Charleston's new northern town wall, erected in 1745–1746

Charleston’s new northern town wall, erected in 1745–1746

One of the most significant, but little-known chapters in Charleston’s fortification history took place during a protracted war between Britain and Spain (and later France) from 1739 to 1748. Known by various names including the “War of Austrian Succession” and” King George’s War,” the name “War of Jenkins’ Ear” is usually applied to the early, North American and Caribbean phrase of the conflict. By the mid-1730s most South Carolinans realized that a new war with our Spanish neighbors in Florida was inevitable. After dismantling much of Charleston’s fortifications during the peacetime of the early 1730s, however, our colonial legislature was obliged to build a new system of defensive works after Britain declared war against Spain in 1739. You’re invited to join CCPL’s public historian, Dr. Nic Butler, for an illustrated investigation of these hastily-constructed works, and to learn how they represent an important maturing episode in Charleston’s early life as a “walled city.”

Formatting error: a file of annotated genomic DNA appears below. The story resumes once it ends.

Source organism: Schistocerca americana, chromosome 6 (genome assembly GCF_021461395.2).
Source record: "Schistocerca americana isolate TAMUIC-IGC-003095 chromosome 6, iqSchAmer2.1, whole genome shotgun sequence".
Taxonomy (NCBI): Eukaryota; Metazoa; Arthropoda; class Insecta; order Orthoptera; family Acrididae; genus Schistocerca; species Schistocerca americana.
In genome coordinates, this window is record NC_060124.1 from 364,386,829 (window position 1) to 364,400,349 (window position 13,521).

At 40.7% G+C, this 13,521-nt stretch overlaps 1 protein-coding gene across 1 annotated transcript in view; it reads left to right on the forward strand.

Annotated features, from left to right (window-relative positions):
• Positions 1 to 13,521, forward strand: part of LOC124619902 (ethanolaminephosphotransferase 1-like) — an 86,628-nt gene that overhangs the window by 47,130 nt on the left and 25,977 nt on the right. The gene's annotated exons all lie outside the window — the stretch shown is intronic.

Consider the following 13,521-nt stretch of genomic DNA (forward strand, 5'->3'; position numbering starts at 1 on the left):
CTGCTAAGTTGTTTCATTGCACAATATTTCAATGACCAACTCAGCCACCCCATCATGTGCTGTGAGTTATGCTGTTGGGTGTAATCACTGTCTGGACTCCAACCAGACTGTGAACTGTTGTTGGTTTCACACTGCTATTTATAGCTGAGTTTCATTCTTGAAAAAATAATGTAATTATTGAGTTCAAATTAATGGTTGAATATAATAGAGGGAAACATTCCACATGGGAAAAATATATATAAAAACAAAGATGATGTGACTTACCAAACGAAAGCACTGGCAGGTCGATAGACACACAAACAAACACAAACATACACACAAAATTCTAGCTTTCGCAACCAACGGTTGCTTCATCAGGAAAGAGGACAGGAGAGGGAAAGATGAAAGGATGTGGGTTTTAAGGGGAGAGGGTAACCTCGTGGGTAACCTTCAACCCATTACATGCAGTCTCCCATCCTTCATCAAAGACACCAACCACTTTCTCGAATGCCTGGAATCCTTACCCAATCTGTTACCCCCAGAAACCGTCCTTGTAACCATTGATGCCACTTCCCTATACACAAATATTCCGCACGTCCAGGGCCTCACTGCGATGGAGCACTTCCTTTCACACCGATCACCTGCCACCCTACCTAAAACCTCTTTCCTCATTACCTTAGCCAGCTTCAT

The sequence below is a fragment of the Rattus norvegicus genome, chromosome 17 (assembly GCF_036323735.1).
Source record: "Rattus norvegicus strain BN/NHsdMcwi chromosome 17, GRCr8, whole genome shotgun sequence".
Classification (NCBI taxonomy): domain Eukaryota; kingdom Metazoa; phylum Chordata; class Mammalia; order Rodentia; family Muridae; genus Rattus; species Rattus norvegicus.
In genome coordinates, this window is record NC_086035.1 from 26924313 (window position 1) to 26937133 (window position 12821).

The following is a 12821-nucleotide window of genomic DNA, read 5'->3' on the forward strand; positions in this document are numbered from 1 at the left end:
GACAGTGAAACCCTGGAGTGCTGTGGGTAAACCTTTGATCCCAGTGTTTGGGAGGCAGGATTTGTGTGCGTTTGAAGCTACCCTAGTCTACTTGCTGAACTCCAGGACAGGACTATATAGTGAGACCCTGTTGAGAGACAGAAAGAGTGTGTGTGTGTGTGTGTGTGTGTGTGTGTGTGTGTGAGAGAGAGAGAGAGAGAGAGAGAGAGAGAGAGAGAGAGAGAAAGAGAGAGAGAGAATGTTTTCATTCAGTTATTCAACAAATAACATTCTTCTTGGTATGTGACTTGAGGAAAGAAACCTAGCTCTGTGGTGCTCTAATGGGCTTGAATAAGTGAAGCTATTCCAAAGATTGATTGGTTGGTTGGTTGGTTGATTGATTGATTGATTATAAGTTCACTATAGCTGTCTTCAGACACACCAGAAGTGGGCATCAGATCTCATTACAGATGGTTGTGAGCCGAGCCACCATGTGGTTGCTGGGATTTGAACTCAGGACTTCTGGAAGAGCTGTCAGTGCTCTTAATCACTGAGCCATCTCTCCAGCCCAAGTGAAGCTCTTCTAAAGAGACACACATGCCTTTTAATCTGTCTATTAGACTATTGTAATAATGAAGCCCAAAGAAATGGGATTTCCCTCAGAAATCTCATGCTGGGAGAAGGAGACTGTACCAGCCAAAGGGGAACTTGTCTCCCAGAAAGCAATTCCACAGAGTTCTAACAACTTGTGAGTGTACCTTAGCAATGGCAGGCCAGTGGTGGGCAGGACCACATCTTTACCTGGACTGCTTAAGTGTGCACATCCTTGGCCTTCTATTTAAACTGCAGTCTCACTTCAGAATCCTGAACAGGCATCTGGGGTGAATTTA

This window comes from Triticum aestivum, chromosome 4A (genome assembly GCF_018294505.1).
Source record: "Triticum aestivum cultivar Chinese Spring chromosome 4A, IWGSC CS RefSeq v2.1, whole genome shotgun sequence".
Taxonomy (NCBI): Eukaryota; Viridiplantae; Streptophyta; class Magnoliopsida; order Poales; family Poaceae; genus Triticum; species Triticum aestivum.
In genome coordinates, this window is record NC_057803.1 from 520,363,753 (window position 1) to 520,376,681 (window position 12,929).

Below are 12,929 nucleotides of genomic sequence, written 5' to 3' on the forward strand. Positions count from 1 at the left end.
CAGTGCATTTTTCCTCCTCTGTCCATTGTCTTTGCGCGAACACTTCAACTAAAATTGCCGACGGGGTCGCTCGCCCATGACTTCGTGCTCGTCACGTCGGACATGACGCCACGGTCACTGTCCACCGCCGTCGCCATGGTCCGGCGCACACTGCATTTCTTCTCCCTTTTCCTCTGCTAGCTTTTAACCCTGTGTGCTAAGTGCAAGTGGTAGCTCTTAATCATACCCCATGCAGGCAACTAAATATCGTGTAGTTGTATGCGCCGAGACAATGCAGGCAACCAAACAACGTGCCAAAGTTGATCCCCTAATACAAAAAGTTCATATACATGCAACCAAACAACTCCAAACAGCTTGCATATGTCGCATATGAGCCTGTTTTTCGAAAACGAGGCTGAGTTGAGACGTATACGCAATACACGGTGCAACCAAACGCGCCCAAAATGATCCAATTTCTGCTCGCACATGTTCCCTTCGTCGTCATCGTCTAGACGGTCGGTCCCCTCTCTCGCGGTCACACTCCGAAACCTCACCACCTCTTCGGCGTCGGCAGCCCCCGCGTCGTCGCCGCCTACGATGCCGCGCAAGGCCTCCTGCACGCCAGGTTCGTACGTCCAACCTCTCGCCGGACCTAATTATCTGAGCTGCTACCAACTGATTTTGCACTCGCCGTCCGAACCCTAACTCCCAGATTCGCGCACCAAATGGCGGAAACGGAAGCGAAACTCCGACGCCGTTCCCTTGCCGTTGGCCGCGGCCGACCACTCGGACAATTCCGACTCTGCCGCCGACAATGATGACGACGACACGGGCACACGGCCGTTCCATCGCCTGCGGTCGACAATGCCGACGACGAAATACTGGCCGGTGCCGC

Fortifying Charleston during the War of Jenkins’ Ear, 1739-1748

Time: Wednesday, August 28th at 6:00 p.m., 2nd Floor Classroom, Charleston County Public Library, 68 Calhoun St., 29401

For more information, please contact Dr. Butler at butlern[at]ccpl.org or 843–805–6968.

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